Evidently, though, this idea of bibliotherapy started with the Greeks and has carried on into modern society. And for good reason. It works. And here’s the original article that inspired this post in the first place: “Bibliotherapy Is Real and Wonderful.” (Newly discovered note about the link: It now redirects to an offer to download their plug in before showing the article. Obnoxious, I know. If you click on the round “Go to blog post” at the bottom, it’ll show the content I meant for you to see. Sorry about that!)
So I suppose this means that, if I ever decide to move away from teaching, I can become a bibliotherapist instead.
What books have helped you through hard times in your life? Would you want to be a bibliotherapist too?
A couple of weeks ago, I helped the psychology teacher at school with typing up some quizzes. I’ve always had an interest in psychology (probably thanks in part to my parents’ counseling and my dad’s background as a mental health therapist), so I enjoyed quizzing myself to see what I already knew and learn more. (I did pretty well!)
One of the things I love about psychology, sociology, and the science behind who we are is how helpful it is in writing. Through stories and by knowing other people well, I have glimpses of how other people experience the world. But by understanding the basics of everything from a scientific perspective as well, there’s a whole new layer to explore.
This whole train of thought reminded me of a recent TED-Ed video I found on lying. I’ve watched plenty of shows about how it works on multiple levels, but this one is different. Instead of focusing on physical tics and responses, it focuses on how liars speak. If that isn’t handy for writing, I don’t know what is.
Today is the first day of school, and what a fun one it’s been. I love seeing so many familiar faces and welcoming the new ones as well. Instead of retreating to the middle school wing, I helped everyone find their classrooms. My first French classes start soon.
Transitioning from teaching middle school English to high school French has been an adventure. Some things are the same. Other things are very different. One thing that has come in handy in both classes, though, is my love of linguistics.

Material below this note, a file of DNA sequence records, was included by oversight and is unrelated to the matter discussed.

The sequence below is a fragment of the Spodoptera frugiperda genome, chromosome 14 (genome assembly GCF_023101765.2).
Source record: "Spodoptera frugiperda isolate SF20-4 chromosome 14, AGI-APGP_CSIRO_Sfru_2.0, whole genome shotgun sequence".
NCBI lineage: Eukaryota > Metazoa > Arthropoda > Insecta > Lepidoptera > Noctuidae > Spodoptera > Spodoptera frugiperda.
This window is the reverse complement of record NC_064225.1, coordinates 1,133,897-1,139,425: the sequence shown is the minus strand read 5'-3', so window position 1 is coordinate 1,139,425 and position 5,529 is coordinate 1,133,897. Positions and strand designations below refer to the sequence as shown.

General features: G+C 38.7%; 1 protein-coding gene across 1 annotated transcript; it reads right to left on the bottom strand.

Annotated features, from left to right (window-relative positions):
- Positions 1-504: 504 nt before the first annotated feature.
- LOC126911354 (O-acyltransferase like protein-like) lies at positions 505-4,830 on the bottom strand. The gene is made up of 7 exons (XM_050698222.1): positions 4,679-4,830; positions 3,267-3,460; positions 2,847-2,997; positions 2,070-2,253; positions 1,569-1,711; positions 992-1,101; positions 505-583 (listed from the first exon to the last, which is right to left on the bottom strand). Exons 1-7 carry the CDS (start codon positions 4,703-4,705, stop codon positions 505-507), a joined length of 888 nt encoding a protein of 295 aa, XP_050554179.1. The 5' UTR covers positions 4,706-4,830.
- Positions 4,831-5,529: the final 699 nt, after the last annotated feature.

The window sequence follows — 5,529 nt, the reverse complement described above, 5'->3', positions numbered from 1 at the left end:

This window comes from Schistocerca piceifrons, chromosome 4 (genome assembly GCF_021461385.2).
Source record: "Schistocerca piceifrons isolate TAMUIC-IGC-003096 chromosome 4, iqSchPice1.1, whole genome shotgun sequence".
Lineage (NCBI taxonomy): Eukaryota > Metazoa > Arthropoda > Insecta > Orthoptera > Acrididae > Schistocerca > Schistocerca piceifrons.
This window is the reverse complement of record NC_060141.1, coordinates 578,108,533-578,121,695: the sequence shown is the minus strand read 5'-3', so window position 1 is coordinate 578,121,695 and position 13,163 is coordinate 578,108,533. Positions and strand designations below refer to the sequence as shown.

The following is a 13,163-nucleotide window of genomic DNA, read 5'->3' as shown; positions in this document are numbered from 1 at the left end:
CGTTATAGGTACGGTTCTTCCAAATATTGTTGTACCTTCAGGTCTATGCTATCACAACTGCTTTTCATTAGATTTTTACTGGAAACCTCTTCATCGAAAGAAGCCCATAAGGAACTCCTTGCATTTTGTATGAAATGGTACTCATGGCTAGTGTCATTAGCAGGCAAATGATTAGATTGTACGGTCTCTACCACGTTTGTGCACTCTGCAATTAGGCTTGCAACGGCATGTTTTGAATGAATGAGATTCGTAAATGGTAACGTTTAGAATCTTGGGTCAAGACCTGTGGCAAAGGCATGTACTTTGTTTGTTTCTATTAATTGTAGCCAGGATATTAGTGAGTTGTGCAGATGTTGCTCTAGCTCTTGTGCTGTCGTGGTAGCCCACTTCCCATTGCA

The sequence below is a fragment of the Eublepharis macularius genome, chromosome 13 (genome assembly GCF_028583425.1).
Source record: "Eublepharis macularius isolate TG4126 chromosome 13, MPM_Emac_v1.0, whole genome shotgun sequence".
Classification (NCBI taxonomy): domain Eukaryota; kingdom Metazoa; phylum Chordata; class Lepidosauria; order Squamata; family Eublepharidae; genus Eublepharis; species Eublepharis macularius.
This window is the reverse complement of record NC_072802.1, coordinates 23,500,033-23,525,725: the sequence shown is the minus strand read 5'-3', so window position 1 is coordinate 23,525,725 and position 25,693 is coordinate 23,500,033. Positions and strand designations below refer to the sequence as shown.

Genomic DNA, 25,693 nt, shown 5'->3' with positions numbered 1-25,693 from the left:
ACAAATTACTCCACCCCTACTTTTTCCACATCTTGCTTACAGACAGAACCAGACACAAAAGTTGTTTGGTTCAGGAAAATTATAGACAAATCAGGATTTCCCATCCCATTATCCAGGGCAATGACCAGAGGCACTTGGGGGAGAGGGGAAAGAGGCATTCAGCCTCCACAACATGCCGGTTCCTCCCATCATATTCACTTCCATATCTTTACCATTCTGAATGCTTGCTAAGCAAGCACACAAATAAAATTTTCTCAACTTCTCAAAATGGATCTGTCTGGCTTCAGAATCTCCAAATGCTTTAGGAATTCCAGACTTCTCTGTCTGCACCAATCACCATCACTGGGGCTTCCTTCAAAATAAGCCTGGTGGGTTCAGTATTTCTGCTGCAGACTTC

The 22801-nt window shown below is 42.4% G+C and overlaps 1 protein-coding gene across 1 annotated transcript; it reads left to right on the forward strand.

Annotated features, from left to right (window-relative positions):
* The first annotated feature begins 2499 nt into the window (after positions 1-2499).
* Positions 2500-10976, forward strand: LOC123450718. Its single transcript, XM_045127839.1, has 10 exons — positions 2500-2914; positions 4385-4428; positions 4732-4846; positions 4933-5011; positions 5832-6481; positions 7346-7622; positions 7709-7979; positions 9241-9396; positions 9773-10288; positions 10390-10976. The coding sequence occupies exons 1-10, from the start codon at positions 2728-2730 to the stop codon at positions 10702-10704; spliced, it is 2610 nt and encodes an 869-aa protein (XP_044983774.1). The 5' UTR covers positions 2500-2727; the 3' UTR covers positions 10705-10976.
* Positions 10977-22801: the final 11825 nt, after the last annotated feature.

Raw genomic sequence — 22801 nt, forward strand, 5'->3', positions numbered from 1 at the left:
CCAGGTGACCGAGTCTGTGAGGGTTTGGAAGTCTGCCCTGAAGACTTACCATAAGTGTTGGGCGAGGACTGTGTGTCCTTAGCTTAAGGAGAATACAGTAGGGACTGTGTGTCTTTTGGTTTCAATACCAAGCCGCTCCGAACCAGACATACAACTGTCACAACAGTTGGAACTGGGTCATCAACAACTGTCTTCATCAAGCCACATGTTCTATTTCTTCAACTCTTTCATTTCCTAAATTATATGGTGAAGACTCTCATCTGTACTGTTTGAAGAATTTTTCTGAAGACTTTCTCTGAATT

I wish I had time in college to take more linguistics classes, but the one on the history of the English language was enough to whet my appetite and make it into a lifelong pursuit.
Recently, I found a TED-Ed video on English’s plurals system. You thought it was confusing the way it is? Just think of what would have happened if the Norse hadn’t streamlined the language after invading!
Today marks 100 years since the Battle of the Somme began. Most people just know it as one of the many battles during World War I (if they know it off the top of their heads at all). Perhaps they even know that it’s the bloodiest day of battle in the British Army’s history and one of the bloodiest in military history. However, it’s also a day, and more accurately a battle, that shaped one of my favorite authors: JRR Tolkien.
While Tolkien’s service during WWI was short, this is what he faced. A stalemate in the trenches that lasted until November 1st. A battle that resulted in more than 1.5 million deaths on both sides.
One of Tolkien’s good friends, Robert Gilson, was there the first day of this battle and died leading his men. Another of his friends, Geoffrey Bache Smith, died as the battle came to a close. Only one close friend, Christopher Wiseman, survived. Tolkien fought until the end of October, when he had to leave due to trench fever.
Our experiences influence our writing, and I’ve read several great articles throughout the years on how Tolkien’s military service and the loss of all but one of his close friends affected him. Middle-earth’s history is riddled with its own wars. In each, the heroes demonstrate courage, heroism, and sacrifice: things he would have seen every day as they fought.
Want to read more from the Tolkien Society and see two short documentaries (one on Tolkien and one on his friend, Robert Gilson)? Click here.
For more on the Battle of the Somme in general, click here.
Do you know of any experiences that shaped your favorite author? What experiences shape your writing?